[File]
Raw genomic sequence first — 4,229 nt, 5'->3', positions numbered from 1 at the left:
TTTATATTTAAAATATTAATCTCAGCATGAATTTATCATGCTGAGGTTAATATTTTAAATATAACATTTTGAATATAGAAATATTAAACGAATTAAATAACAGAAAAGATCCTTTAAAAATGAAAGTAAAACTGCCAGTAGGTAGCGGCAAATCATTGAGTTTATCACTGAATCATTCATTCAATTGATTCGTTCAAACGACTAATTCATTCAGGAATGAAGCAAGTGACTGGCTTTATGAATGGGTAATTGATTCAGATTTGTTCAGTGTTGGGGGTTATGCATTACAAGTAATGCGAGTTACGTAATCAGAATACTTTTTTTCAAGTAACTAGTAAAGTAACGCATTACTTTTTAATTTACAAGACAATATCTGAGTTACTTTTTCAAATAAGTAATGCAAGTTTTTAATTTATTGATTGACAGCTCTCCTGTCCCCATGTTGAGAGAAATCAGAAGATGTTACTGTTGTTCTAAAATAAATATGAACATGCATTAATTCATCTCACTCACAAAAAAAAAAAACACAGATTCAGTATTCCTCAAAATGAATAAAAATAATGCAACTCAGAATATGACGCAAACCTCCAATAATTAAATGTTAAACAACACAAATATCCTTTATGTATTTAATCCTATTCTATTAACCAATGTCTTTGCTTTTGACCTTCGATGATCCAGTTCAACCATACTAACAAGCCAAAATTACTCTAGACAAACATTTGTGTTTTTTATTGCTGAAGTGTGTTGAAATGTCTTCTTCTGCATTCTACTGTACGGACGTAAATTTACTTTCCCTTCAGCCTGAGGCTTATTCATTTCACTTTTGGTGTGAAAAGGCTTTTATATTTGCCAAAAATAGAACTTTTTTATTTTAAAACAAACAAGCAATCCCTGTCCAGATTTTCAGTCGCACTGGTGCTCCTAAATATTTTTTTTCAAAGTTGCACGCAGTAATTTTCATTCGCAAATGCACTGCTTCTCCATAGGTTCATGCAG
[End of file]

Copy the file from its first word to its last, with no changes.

Raw genomic sequence first — 4,229 nt, 5'->3', positions numbered from 1 at the left:
TTTATATTTAAAATATTAATCTCAGCATGAATTTATCATGCTGAGGTTAATATTTTAAATATAACATTTTGAATATAGAAATATTAAACGAATTAAATAACAGAAAAGATCCTTTAAAAATGAAAGTAAAACTGCCAGTAGGTAGCGGCAAATCATTGAGTTTATCACTGAATCATTCATTCAATTGATTCGTTCAAACGACTAATTCATTCAGGAATGAAGCAAGTGACTGGCTTTATGAATGGGTAATTGATTCAGATTTGTTCAGTGTTGGGGGTTATGCATTACAAGTAATGCGAGTTACGTAATCAGAATACTTTTTTTCAAGTAACTAGTAAAGTAACGCATTACTTTTTAATTTACAAGACAATATCTGAGTTACTTTTTCAAATAAGTAATGCAAGTTTTTAATTTATTGATTGACAGCTCTCCTGTCCCCATGTTGAGAGAAATCAGAAGATGTTACTGTTGTTCTAAAATAAATATGAACATGCATTAATTCATCTCACTCACAAAAAAAAAAAACACAGATTCAGTATTCCTCAAAATGAATAAAAATAATGCAACTCAGAATATGACGCAAACCTCCAATAATTAAATGTTAAACAACACAAATATCCTTTATGTATTTAATCCTATTCTATTAACCAATGTCTTTGCTTTTGACCTTCGATGATCCAGTTCAACCATACTAACAAGCCAAAATTACTCTAGACAAACATTTGTGTTTTTTATTGCTGAAGTGTGTTGAAATGTCTTCTTCTGCATTCTACTGTACGGACGTAAATTTACTTTCCCTTCAGCCTGAGGCTTATTCATTTCACTTTTGGTGTGAAAAGGCTTTTATATTTGCCAAAAATAGAACTTTTTTATTTTAAAACAAACAAGCAATCCCTGTCCAGATTTTCAGTCGCACTGGTGCTCCTAAATATTTTTTTTCAAAGTTGCACGCAGTAATTTTCATTCGCAAATGCACTGCTTCTCCATAGGTTCATGCAG